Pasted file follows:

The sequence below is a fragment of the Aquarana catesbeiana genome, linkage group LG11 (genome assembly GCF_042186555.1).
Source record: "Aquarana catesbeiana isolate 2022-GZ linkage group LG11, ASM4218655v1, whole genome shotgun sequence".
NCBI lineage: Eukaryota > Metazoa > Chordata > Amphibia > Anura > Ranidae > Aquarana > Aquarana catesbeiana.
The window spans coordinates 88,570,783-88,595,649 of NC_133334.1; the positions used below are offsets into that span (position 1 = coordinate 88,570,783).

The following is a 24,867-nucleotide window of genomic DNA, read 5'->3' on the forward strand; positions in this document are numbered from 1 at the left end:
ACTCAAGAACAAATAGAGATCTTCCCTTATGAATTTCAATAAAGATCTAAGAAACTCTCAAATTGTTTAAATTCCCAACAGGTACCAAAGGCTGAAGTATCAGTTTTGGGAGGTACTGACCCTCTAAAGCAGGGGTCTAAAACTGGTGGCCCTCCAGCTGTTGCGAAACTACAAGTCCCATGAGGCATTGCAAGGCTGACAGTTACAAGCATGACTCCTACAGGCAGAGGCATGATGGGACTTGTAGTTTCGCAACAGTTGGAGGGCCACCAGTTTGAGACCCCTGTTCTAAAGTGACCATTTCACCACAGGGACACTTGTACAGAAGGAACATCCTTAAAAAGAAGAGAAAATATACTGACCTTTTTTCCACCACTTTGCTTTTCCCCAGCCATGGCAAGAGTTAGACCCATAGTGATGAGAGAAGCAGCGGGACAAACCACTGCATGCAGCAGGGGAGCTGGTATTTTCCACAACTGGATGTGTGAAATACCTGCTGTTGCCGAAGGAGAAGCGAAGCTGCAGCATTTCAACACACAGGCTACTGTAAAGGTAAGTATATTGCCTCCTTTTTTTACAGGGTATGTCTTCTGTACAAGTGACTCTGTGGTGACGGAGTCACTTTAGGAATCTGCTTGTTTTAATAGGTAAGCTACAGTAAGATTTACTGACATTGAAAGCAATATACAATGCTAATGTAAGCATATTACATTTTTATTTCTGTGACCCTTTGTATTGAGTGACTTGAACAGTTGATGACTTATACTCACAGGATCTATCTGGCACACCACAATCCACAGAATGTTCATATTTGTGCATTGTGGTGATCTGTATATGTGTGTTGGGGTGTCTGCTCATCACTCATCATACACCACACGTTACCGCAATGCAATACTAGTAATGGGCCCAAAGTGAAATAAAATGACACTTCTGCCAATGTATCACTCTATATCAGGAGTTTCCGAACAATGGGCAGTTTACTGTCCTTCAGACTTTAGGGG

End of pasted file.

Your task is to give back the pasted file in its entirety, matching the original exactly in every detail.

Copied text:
The sequence below is a fragment of the Aquarana catesbeiana genome, linkage group LG11 (genome assembly GCF_042186555.1).
Source record: "Aquarana catesbeiana isolate 2022-GZ linkage group LG11, ASM4218655v1, whole genome shotgun sequence".
NCBI lineage: Eukaryota > Metazoa > Chordata > Amphibia > Anura > Ranidae > Aquarana > Aquarana catesbeiana.
The window spans coordinates 88,570,783-88,595,649 of NC_133334.1; the positions used below are offsets into that span (position 1 = coordinate 88,570,783).

The following is a 24,867-nucleotide window of genomic DNA, read 5'->3' on the forward strand; positions in this document are numbered from 1 at the left end:
ACTCAAGAACAAATAGAGATCTTCCCTTATGAATTTCAATAAAGATCTAAGAAACTCTCAAATTGTTTAAATTCCCAACAGGTACCAAAGGCTGAAGTATCAGTTTTGGGAGGTACTGACCCTCTAAAGCAGGGGTCTAAAACTGGTGGCCCTCCAGCTGTTGCGAAACTACAAGTCCCATGAGGCATTGCAAGGCTGACAGTTACAAGCATGACTCCTACAGGCAGAGGCATGATGGGACTTGTAGTTTCGCAACAGTTGGAGGGCCACCAGTTTGAGACCCCTGTTCTAAAGTGACCATTTCACCACAGGGACACTTGTACAGAAGGAACATCCTTAAAAAGAAGAGAAAATATACTGACCTTTTTTCCACCACTTTGCTTTTCCCCAGCCATGGCAAGAGTTAGACCCATAGTGATGAGAGAAGCAGCGGGACAAACCACTGCATGCAGCAGGGGAGCTGGTATTTTCCACAACTGGATGTGTGAAATACCTGCTGTTGCCGAAGGAGAAGCGAAGCTGCAGCATTTCAACACACAGGCTACTGTAAAGGTAAGTATATTGCCTCCTTTTTTTACAGGGTATGTCTTCTGTACAAGTGACTCTGTGGTGACGGAGTCACTTTAGGAATCTGCTTGTTTTAATAGGTAAGCTACAGTAAGATTTACTGACATTGAAAGCAATATACAATGCTAATGTAAGCATATTACATTTTTATTTCTGTGACCCTTTGTATTGAGTGACTTGAACAGTTGATGACTTATACTCACAGGATCTATCTGGCACACCACAATCCACAGAATGTTCATATTTGTGCATTGTGGTGATCTGTATATGTGTGTTGGGGTGTCTGCTCATCACTCATCATACACCACACGTTACCGCAATGCAATACTAGTAATGGGCCCAAAGTGAAATAAAATGACACTTCTGCCAATGTATCACTCTATATCAGGAGTTTCCGAACAATGGGCAGTTTACTGTCCTTCAGACTTTAGGGG